Study entrepreneurship or do it alone?

9th December 2016

If you’re an aspiring or emerging entrepreneur, you’re not like everybody else; you think differently. While your friends who work in nine to five jobs might give you advice on your business strategy or financial modelling, they’re thinking about risk mitigation, security, and planning their career path. An entrepreneur is thinking about making exponential leaps!

Dedicating a year to study entrepreneurship could be the difference between maximising your chances of success and hitting the ceiling and not being able to break through. Working day-in-day-out alongside other people who have your same drive and ambition, but bring an entirely different set of life experiences, will supercharge your startup journey.

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  1. Don’t waste time wandering aimlessly through the wilderness

Having met with hundreds of frustrated founders trying to do it on their own, our General Manager, Georgia McDonald sees a pattern. “They come to me because they’ve hit an obstacle or impasse and are looking for advice from a whole bunch of people for how to overcome it. They’ll usually stumble around in the dark meeting with as many people as they can at meetups, asking for coffee catch-ups until they solve it. When they get to the next barrier they’ll spend another couple of weeks or months wandering the wilderness; this happens repeatedly.”

Without the dedicated guidance from someone who’s invested in your growth, it can be easy to waste valuable time. This can be a costly mistake, says Georgia “If there’s anything I’ve learnt with this year’s Master of Entrepreneurship cohort, it’s how quickly you need to get off the ground. Because once the big guys find out about you, they’ll be ready to move or use their far greater resources to make it impossible to compete. Having access to the right person at the right time who can help you solve the problem, not just provide generic advice, can be the difference between thriving and floundering”.

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2. Connections to open doors you didn’t know were available

As the Australian startup community grows, there are an increasing number of networks you can tap into to support your journey. The models and cost differ, but the fundamental truth is that the more people there are accessing a network, the less quality access you’ll have.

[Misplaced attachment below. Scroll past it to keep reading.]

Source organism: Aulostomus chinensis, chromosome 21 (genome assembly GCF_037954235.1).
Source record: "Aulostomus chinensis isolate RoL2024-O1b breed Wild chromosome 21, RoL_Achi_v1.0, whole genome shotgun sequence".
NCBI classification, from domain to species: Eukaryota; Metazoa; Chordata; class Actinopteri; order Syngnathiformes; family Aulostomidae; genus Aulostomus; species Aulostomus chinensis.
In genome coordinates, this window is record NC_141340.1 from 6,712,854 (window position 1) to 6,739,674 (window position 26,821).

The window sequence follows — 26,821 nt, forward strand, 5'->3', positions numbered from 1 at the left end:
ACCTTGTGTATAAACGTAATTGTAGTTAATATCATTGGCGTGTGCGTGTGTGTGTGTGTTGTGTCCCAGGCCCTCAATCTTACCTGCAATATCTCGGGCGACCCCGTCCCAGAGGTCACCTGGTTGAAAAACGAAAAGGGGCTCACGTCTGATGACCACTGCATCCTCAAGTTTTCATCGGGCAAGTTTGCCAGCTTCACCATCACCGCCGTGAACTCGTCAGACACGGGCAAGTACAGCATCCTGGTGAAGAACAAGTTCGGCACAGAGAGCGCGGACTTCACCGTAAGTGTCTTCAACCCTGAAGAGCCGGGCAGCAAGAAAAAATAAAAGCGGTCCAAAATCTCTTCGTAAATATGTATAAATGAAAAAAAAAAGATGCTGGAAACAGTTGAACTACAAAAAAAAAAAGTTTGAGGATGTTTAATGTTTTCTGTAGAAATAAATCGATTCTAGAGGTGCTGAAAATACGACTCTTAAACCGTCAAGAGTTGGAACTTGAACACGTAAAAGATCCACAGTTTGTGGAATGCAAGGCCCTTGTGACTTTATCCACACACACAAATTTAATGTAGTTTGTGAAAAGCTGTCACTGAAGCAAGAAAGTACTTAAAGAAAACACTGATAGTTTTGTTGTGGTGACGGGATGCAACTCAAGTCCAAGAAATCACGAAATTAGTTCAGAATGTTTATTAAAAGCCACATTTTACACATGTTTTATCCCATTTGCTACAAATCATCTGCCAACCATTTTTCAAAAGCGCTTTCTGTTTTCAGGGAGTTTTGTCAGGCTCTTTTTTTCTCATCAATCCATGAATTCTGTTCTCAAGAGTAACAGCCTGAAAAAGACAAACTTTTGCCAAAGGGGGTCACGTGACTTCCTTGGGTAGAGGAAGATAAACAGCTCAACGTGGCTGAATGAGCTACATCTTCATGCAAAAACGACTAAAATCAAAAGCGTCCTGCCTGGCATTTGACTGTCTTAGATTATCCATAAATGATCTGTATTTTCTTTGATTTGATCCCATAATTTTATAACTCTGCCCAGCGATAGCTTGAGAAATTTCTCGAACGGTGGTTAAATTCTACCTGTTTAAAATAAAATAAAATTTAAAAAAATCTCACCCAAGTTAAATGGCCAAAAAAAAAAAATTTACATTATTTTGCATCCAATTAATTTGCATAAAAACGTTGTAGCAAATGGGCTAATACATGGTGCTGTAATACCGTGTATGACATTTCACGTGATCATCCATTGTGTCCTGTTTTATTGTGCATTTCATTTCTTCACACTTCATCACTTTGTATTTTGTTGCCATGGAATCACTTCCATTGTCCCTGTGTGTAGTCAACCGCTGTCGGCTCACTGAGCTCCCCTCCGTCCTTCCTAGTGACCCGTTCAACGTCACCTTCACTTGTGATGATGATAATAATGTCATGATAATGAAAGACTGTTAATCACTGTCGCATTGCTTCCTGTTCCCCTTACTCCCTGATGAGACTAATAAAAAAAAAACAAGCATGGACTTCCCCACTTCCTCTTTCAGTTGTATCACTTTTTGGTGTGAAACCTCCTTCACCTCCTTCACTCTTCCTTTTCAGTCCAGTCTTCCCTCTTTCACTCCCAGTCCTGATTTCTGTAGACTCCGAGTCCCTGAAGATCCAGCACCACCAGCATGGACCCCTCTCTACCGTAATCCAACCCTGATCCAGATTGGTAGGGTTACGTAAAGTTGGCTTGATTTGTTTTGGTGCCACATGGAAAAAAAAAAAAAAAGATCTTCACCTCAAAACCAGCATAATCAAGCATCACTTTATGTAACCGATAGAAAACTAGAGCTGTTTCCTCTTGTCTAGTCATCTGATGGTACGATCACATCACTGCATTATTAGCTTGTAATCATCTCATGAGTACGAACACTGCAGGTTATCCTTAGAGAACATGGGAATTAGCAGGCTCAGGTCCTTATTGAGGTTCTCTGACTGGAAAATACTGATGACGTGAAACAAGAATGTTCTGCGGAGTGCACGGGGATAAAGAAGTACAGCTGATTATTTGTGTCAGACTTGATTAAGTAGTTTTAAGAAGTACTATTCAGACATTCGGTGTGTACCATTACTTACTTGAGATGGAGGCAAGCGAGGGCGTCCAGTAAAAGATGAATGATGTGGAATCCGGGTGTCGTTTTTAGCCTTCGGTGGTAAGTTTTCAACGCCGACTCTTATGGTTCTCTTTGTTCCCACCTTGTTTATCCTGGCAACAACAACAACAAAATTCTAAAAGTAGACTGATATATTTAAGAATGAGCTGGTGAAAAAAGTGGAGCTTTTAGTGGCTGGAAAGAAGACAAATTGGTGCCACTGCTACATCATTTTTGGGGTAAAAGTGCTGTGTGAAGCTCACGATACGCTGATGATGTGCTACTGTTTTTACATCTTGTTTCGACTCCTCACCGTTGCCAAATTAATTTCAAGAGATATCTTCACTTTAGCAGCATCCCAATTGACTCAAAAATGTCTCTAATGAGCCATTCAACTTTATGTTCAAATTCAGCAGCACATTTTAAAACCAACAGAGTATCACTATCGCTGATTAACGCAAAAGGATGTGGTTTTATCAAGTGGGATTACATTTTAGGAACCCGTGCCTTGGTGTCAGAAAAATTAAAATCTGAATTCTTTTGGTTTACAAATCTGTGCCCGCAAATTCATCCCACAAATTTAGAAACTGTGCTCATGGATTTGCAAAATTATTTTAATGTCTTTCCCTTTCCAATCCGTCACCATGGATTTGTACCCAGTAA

For this year’s Master of Entrepreneurship students, dedicating a year, full-time, toward building their startup with a small cohort of peers has given them a unique level of access they couldn’t have imagined. Georgia shares how the specific people they needed to speak with to overcome a problem or unlock an opportunity, were a phone call away.

“Sharad, an Engineer turned interior designer, talked to Jodie Imam [one of our resident mentors and co-founder of co-working space Depo8 in Prahan] who introduced him to another co-working space looking for design help. A simple conversation led to a new customer.”

“Or take Kade, who was at one of our private events where he met someone from a prominent Arts foundation. The next week he secured a meeting with the Chairman of the foundation, a prodigious arts funder. That’s simply not going to happen on your own. Our students are standing on the shoulders of a well-established and diverse network they can access by simply asking for it”.

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3. Get pushed to work harder, faster, smarter

When you’re building a startup, finding the motivation to follow through is a challenge you’ll face every day. You might be telling yourself right now why you can’t follow through on your ideas – it’s not a good time; I need more experience; I need a better idea; I don’t have all the answers!

Working with a close-knit group can help you see that all problems can be solved and you have everything you need to take the next step right now. Graduating Master of Entrepreneurship student and co-founder of M-Time, Ting, experienced this when troubleshooting an issue for her website.

“Previously, I would have spent too much time trying to figure it out myself or spending hours on Google, but now I realise the most efficient way is to ask people around me. I have mentors, teachers, colleagues who can provide their knowledge. I’ve realised that I don’t need to do it alone and that it’s smoother and faster to ask for help; that comforts me”.

Irrespective of your natural level of energy and enthusiasm or access to free resources, finding your tribe and being mentored by those more experienced will raise your performance. Entrepreneurship is hard; you don’t need to do it alone.

Talk to us about studying a world-class entrepreneurship degree at The University of Melbourne – enquiries@wadeinstitute.org.au.

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